UNCITRAL, security rights and the globalisation of the US Article 9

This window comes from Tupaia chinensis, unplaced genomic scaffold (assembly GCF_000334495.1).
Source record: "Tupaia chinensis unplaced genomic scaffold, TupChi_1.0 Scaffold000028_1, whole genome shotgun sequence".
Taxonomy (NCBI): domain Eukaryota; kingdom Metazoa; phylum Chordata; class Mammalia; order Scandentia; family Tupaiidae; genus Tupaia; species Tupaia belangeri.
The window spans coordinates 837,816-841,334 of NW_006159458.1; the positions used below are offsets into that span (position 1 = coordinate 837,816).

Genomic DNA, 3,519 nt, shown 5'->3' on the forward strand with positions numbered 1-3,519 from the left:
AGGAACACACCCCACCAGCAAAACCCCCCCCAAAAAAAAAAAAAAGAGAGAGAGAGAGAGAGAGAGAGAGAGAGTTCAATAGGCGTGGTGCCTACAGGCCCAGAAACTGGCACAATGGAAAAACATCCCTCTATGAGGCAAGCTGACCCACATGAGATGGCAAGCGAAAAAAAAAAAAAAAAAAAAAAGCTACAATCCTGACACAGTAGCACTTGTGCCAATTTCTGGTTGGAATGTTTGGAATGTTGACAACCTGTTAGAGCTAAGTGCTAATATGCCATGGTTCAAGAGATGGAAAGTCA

This article provides a critical analysis of the UN Commission on International Trade Law (UNCITRAL) proposals for developing – through its Legislative Guide (the Guide) – a 'liberal' global secured credit law regime that opens up the range of assets that can be used for securing loans and that limits formal procedures required for taking security interests. The article argues that UNCITRAL’s reliance on Article 9 of the US Uniform Commercial Code is problematic for various reasons. First, it neglects reference to indigenous secured credit law norms that also reflect national social policy choices in a range of countries. Second, it questions the idea that global 'liberal' secured credit law of the kind articulated in the Guide helps to achieve 'economic efficiency', since it relies on a narrow conception of private property. Moreover, by relying on existing property rights distributions, a liberal secured credit law can further entrench existing socio-economic disparities in a society. The article therefore casts doubt on the idea that UNCITRAL’s Legislative Guide is an example of a successful 'harmonized, modernized and marketized' secured credit law, and instead – in Polanyian terms – draws attention to its potential to further disembed markets in credit out of social relationships.